Who gets liver disease and how common is it?
Chronic liver disease is seen throughout the world. According to the World Gastroenterology Organisation, deaths from cirrhosis are increasing and is expected to become the 12th leading cause of death in 2020.
Estimates suggest that about 34-46% of the general adult population and 70-80% of obese people living in western countries have some degree of non-alcoholic fatty liver disease – the most common liver problem worldwide.
Accurate statistics on liver disease in South Africa are difficult to find, but a large European study conducted at the behest of the European Association for the Study of the Liver, and published in the Journal of Hepatology, revealed the four major causes of liver disease to be alcohol consumption, viral hepatitis B and C, and metabolic syndromes related to obesity.
Africa has one of the highest rates of liver cancer in the world. This is linked to the high number of people chronically infected with hepatitis B virus. About 5% of South Africans have chronic hepatitis B virus infection. Less than 1% have hepatitis C and alcohol consumption is very common.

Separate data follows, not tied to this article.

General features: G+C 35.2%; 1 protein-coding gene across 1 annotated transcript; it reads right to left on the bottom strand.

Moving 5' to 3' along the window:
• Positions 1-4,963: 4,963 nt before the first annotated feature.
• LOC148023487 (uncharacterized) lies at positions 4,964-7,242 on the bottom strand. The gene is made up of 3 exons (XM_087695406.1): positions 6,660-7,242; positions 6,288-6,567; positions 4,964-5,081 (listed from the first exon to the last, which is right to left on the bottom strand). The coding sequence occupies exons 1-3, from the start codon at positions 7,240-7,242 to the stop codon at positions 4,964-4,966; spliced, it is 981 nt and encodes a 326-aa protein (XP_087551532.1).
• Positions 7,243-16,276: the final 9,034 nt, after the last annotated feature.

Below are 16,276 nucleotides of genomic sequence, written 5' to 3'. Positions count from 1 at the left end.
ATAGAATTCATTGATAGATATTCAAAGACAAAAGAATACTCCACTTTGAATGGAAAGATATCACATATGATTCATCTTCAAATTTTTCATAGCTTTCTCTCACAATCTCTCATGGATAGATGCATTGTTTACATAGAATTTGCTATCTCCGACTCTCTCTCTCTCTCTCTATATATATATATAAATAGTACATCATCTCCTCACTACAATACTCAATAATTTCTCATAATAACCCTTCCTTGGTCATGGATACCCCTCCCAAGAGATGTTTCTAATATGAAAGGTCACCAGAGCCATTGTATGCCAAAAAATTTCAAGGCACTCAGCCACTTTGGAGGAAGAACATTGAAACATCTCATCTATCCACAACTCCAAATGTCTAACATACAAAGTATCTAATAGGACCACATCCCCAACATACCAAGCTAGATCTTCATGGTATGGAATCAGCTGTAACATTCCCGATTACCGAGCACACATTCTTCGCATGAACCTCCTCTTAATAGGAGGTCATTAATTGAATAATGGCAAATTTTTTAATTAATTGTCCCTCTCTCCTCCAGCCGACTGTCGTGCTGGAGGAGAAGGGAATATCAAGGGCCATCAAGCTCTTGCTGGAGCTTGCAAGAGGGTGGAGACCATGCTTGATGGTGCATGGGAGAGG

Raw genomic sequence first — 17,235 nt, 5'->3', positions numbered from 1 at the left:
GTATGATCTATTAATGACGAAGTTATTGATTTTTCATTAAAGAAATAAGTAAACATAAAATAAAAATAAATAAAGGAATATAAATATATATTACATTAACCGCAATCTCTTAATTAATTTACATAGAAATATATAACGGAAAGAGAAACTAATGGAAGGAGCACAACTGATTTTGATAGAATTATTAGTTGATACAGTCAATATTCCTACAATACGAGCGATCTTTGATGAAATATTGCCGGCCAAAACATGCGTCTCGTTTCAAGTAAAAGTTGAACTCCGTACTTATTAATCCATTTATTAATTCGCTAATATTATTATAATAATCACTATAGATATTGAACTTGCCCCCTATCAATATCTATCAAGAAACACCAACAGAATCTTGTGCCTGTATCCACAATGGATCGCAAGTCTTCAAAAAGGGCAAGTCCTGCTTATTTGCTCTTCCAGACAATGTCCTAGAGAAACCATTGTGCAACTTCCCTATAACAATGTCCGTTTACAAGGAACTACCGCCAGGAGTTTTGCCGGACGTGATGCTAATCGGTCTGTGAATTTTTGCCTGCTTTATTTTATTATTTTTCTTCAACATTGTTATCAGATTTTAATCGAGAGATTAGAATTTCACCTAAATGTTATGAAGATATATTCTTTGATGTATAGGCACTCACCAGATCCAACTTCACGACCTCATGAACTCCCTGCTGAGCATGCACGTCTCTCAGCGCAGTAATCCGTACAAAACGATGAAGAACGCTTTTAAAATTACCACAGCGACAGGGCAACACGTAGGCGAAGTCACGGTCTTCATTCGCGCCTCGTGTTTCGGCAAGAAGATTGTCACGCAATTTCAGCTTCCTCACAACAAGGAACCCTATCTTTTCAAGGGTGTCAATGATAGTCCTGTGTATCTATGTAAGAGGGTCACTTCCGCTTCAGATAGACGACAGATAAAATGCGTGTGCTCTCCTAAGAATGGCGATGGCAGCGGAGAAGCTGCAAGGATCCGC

How is liver disease diagnosed?
As there are so many different causes and types of liver disease, the specific disease can be difficult to diagnose. The symptoms of liver disease also overlap with those of other conditions, which means that they’re sometimes overlooked.
People who are born with a congenital liver disease usually start to develop symptoms early in life. However, acquired liver diseases frequently have no or few symptoms in the early stages, so they can be easily missed. This is the reason why liver disease is often only diagnosed when the condition is already serious, or even irreversible.
Signs of possible liver disease include jaundice, a swollen abdomen, or tenderness in the area of the liver.
If your doctor thinks you may have liver disease, he or she will try to determine which risk factors you may have been exposed to.
This could include:
- Prescription or over-the-counter medication usage
- Past blood transfusions
- Sexual activity
- Alcohol consumption
- Occupational exposure to blood products
- Exposure to toxic chemicals
- Family history of liver disease
- Travel to high-risk areas
- Use or experimentation with injection drugs
In order for treatment of liver disease to have a chance of success, your future exposure to risk factors needs to be reduced, if possible. This can be done by controlling factors such as alcohol consumption and drug use, but little can be done about a viral infection that’s already present.